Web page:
It’s rare that any individual career aligns perfectly with sea change across an entire field. But for Mike Henry, it sometimes seems as though such change has been the only constant. Henry’s contributions to cinema advertising have ranged from celluloid to digital, and his outlook is consistently focused on the next big frontier.
“From my perspective, it has been pretty fascinating to be with Screenvision Media throughout the evolution of the whole cinema space,” says Henry, the company’s senior vice president of information technology. “It has obviously had a big impact on us.”
To hear him speak of various movies is to recognize the impact of an intricate and constantly evolving web of film and advertising distribution networks crisscrossing the country. “Back in 2004 when I joined, if you went to the movies and sat down twenty minutes before the feature started, you’d see one of those eighty-one-slot slide carousels clicking along, and all our local advertising was distributed as a slide. There would also be an audio track playing that didn’t necessarily sync to that content,” Henry says.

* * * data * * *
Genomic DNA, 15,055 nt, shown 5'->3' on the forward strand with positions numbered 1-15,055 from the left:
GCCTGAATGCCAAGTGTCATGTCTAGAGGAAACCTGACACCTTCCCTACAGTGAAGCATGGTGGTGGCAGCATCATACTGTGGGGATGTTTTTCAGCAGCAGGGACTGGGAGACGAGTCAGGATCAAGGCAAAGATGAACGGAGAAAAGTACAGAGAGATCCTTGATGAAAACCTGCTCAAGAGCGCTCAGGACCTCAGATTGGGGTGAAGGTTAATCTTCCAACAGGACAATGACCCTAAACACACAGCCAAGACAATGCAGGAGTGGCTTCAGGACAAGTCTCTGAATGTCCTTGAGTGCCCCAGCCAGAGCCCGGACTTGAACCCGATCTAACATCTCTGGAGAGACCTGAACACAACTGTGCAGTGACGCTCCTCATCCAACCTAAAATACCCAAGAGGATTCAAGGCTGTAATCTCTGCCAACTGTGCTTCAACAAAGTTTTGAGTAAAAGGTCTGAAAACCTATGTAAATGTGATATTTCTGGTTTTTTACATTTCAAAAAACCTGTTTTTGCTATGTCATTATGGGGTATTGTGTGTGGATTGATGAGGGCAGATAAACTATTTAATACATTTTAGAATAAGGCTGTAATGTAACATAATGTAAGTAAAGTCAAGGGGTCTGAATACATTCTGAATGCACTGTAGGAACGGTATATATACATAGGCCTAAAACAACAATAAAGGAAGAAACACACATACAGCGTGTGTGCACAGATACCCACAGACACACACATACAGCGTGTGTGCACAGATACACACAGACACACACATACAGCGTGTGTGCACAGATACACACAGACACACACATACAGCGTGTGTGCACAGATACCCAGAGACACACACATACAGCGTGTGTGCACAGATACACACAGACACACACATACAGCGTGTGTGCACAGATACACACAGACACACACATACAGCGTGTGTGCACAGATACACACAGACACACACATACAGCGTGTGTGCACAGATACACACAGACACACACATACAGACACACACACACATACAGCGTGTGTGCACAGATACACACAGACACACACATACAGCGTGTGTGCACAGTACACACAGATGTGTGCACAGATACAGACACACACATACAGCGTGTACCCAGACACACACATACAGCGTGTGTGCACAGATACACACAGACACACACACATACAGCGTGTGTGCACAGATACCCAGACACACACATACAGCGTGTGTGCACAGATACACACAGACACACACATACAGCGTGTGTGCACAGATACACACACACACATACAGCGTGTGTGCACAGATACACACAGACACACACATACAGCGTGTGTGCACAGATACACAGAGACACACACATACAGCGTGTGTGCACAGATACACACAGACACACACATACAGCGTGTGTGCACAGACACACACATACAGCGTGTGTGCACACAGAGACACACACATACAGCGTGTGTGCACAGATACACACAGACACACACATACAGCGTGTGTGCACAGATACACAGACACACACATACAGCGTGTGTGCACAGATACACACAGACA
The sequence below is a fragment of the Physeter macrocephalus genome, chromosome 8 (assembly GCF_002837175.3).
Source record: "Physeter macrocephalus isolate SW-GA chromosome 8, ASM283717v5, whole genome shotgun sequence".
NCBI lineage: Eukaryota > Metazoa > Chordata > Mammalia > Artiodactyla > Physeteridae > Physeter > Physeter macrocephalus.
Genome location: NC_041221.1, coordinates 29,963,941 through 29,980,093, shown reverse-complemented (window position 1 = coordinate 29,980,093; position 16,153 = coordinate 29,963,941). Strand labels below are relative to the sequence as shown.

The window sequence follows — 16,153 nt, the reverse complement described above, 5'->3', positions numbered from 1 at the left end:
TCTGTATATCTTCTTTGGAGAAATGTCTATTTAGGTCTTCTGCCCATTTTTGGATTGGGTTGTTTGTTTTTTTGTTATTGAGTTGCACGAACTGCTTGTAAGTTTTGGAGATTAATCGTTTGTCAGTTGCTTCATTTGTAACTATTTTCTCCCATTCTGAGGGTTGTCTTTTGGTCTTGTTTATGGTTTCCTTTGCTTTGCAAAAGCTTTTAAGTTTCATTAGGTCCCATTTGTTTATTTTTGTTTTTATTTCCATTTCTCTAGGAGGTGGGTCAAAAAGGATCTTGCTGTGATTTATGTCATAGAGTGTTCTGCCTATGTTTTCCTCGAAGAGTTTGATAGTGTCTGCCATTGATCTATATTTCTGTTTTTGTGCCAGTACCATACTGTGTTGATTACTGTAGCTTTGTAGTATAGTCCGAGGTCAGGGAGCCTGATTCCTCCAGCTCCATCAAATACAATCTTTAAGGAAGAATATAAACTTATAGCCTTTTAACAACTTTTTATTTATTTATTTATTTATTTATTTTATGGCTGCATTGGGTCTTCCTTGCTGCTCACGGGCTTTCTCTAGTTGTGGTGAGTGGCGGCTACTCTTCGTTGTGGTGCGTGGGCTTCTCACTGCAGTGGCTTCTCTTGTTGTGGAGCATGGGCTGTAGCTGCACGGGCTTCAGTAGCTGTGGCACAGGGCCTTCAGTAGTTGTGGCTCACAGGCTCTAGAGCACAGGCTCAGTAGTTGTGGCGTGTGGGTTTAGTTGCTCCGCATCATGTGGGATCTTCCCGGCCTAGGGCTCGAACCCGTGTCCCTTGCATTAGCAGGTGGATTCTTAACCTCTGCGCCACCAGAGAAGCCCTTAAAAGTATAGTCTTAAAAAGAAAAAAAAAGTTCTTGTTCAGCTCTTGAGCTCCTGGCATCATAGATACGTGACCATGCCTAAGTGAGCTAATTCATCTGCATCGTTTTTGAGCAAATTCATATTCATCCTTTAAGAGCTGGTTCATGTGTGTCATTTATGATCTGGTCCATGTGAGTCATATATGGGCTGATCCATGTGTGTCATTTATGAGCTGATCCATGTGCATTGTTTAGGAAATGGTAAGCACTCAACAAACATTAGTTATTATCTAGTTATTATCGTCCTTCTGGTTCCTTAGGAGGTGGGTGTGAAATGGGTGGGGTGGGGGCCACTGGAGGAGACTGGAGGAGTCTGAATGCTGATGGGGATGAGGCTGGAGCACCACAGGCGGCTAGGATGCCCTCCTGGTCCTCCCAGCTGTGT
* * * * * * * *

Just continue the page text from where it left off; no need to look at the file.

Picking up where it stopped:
“Every two weeks, someone went in and physically swapped the slides out. Back then, our national advertising was distributed on 35 mm film, either pre-spliced or in individual reels, where the theater’s projectionist would splice the ads together with the trailers.”
This film-as-material model was left behind on the proverbial cutting room floor long ago. Early in his career at Screenvision Media, Henry oversaw the massive transition from analog to digital. He and his team worked to put a satellite dish on every roof, a site server in every building, and a player on every screen.